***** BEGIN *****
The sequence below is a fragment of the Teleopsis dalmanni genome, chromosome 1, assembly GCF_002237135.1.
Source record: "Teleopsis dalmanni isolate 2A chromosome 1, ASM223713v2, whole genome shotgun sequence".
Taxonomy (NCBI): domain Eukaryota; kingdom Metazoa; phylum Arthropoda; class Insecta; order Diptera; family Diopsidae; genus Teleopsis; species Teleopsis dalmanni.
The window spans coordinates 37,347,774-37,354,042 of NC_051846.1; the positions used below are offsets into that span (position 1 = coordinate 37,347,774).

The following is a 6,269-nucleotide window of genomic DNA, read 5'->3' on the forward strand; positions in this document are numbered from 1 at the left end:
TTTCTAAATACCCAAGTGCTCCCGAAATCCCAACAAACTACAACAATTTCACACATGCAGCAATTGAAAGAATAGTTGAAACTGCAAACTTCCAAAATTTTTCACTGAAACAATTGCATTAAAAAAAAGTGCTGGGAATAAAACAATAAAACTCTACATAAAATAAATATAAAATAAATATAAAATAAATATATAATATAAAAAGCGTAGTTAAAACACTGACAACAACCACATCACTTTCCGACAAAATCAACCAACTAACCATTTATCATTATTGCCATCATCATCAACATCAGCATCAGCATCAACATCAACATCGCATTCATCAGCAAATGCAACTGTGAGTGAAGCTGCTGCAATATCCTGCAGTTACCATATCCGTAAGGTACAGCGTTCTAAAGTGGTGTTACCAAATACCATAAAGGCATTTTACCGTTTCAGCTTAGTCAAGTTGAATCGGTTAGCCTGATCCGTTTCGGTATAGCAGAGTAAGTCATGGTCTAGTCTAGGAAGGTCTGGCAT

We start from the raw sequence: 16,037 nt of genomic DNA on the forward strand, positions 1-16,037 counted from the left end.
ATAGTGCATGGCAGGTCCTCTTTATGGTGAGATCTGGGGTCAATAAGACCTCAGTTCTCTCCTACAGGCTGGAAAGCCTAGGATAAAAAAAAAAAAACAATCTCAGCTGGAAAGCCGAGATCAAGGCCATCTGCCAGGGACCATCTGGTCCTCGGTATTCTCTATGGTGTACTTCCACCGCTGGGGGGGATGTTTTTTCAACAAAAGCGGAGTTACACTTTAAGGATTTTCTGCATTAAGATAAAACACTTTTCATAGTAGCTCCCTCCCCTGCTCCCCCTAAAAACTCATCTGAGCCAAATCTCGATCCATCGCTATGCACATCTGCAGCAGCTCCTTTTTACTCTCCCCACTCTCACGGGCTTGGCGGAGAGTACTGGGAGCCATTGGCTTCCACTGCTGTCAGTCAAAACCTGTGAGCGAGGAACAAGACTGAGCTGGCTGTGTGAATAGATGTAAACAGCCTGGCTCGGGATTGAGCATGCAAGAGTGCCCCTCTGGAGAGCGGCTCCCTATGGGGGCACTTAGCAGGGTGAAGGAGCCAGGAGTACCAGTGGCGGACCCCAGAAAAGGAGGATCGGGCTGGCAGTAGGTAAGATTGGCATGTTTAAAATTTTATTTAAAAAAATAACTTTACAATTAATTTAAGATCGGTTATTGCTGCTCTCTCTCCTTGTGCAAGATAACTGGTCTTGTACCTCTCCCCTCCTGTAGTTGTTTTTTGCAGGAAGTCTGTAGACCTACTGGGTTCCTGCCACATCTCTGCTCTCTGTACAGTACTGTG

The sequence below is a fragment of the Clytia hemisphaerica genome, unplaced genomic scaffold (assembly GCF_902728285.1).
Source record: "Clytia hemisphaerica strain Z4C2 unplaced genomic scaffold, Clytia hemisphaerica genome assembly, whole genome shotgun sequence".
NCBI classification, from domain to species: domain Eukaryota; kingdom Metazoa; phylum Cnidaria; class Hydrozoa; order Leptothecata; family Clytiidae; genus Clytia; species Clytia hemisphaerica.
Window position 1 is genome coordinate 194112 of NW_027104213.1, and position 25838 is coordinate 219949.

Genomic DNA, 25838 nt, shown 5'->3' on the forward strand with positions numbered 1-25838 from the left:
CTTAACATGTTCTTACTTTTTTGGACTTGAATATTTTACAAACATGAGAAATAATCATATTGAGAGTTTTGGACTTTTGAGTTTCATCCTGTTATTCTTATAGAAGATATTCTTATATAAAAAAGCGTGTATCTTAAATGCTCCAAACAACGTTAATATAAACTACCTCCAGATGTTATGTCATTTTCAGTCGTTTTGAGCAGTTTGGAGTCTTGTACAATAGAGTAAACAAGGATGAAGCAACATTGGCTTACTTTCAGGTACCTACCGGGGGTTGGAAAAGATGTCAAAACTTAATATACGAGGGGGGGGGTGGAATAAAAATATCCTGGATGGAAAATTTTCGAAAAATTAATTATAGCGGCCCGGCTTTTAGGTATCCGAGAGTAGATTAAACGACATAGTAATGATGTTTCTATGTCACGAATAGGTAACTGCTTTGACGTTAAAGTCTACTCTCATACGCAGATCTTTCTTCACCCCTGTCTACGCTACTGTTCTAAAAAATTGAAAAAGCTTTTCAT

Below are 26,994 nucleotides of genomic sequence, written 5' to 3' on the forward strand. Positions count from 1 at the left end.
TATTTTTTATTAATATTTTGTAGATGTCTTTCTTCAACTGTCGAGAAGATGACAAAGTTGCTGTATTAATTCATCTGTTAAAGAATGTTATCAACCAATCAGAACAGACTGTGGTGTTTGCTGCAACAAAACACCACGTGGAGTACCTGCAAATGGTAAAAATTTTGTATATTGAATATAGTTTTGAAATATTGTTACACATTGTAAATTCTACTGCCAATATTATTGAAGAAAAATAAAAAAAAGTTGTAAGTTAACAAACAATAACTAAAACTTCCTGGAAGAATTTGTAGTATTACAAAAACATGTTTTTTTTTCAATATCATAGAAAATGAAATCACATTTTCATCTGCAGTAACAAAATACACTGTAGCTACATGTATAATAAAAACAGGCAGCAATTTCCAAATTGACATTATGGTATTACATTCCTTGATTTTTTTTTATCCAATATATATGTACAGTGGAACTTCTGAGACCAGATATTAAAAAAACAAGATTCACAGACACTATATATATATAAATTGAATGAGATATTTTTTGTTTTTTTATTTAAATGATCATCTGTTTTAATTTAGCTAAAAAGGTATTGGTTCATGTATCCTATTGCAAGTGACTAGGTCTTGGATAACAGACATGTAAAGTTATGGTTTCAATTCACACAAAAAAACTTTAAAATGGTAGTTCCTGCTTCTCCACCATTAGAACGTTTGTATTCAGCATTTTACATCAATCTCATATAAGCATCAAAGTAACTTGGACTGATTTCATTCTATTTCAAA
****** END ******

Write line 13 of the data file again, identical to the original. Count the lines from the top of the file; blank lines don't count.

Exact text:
Genomic DNA, 25838 nt, shown 5'->3' on the forward strand with positions numbered 1-25838 from the left: